Randy's Body Shop in Paducah, KY has been in existence since 1982, when Randy Wiersma opened his doors with just five people, including two co-op students from a local trade school. Randy's wife, Dianne, ran the front office, and Randy jokes that his two young sons, Brad and Kyle, were also there as "part-time helpers," with their principal roles being to interrupt production.

Well, those two annoying little teenagers have been running the show at Randy's Body Shop since 2008, repairing 80 cars monthly with a crew of 20 people. Brad is the vice president/GM and Kyle runs the backend. Brad's wife, Vanessa, manages the front office, and hopefully one of Brad's two sons, Cody and Clay, will eventually step up to make this a third-generation business.

Randy's Body Shop is proud to be serving the people of Paducah, and that's one reason why they have never forgotten their connection to this small town of 25,000 people. If there is a local charity that needs some help and assistance, the Wiersma family is willing to help, because they really care about fulfilling their civic obligations to the community.

Every year, Randy's Body Shop works with the Special Olympics as part of Kentucky’s Big Brown Truck Pull, held every summer on Paducah's Riverfront. This event has raised more than $300,000 since its inception eight years ago. The shop's participation in the event is in honor of Kyle and Brad's brother David, 32, who is a Special Olympics athlete. Funds raised by the event are donated to the Special Olympics to provide year-round physical fitness opportunities for individuals in Kentucky with special needs.

People from the surrounding areas come out for the Big Brown Truck Pull annually, where they watch teams from the community as they pull a large UPS truck 12 feet. "Whoever can pull it the fastest wins, and they always get a big crowd for the event," Brad Wiersma said. "They have all kinds of teams competing, including a youth category, where they pull a UPS van instead of a truck."

With a brother who has been competing in the Special Olympics for many years, playing an integral role in the Big Brown Truck Pull is satisfying for the family in several ways. "It's a big deal, and every time I see these athletes out there, it is definitely exciting," Wiersman said. "Every year at the event, some Special

Olympians get up and talk about how their lives have been changed by the Special Olympics, and if that does not get you going, nothing will. We have seen how the Special Olympics have enhanced David's life, so we believe in it and love supporting it."

Brad Wiersma and his brother Kyle have succeeded in a tough business because they listened to what their father said and did as they grew up in the shop. "My dad always told us to watch our costs and never spend more than you take in," Brad said. "Always leave money available to invest into your business and remember that the focus should always be on the customer."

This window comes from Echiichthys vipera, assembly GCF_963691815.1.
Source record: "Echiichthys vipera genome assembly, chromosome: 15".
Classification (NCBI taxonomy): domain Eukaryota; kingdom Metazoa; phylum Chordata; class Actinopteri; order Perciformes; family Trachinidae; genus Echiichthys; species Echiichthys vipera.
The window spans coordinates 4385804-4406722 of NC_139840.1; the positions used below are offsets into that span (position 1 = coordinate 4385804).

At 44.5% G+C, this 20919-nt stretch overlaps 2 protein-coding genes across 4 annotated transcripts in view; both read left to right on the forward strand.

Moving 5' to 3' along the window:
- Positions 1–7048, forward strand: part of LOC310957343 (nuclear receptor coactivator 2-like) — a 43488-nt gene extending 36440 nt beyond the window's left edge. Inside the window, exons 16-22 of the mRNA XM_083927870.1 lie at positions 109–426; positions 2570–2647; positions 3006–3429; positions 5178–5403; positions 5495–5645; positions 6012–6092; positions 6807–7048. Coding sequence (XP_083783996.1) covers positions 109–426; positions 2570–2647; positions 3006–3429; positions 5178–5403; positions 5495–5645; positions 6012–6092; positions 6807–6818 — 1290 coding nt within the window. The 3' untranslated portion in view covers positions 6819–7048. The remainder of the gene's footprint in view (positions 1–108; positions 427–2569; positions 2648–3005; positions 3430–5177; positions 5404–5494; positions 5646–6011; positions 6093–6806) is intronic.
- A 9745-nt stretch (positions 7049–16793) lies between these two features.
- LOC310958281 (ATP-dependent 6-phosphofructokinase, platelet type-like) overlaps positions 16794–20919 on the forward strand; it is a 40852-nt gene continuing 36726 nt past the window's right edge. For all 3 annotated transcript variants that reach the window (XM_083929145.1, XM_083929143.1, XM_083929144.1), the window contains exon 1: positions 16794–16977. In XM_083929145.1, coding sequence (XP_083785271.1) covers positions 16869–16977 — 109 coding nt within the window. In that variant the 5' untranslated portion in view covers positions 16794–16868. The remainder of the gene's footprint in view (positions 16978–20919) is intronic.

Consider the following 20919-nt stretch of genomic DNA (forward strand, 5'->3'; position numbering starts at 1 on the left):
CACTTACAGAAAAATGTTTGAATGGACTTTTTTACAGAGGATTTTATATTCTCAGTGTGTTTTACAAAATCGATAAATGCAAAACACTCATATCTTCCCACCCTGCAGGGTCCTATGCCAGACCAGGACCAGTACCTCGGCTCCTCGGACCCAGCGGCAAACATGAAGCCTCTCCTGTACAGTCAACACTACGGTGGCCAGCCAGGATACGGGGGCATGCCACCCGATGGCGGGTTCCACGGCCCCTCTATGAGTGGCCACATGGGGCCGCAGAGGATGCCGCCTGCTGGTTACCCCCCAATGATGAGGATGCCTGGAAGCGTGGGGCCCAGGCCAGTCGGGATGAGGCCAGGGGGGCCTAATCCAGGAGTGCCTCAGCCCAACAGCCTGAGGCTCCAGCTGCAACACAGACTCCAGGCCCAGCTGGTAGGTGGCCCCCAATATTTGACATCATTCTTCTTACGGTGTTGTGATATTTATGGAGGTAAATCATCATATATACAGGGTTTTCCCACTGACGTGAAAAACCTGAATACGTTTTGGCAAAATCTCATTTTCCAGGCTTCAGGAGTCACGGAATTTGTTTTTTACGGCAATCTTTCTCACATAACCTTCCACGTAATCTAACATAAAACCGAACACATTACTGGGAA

His advice must have worked, because success for the shop came quickly and gradual growth followed. The senior Wiersma moved his shop to an 11,000 square foot building in 1991, and today, the business has grown into a multimillion-dollar operation.

As Randy's Body Shop continues to grow, Brad and Kyle are continually looking to improve the business. The shop began offering routine clinics beginning with a Women's Car Clinic in 2010, and now they sponsor Young Driver's and Parents Clinics that are offered in conjunction with local insurance providers to educate young drivers about the importance of proper vehicle maintenance. In addition, Randy's Body Shop gained its certification for child seat installations, which makes it the first and only private organization in Paducah that is certified to offer car seat installations.

Doing charity work helps to bring more business to the shop, but that is not why the Wiersma family supports the local Special Olympics via Kentucky’s Big Brown Truck Pull. "It does help, because people see us out there and they often mention it when they bring their vehicles in here to be repaired," Wiersma said. "We all win by doing these types of things, and if we get a few more cars as a result--I won't argue with it. But that's not why we do it, and I think most people realize that it's all coming from the heart!"

Brad's father opened his shop 34 years ago, more out of necessity than anything else. He kept destroying his own vehicles, so he figured that if he could fix them himself, he could save some serious cash. Dad must be proud of the fact that his sons have continued his legacy while giving back to organizations like the Special Olympics.

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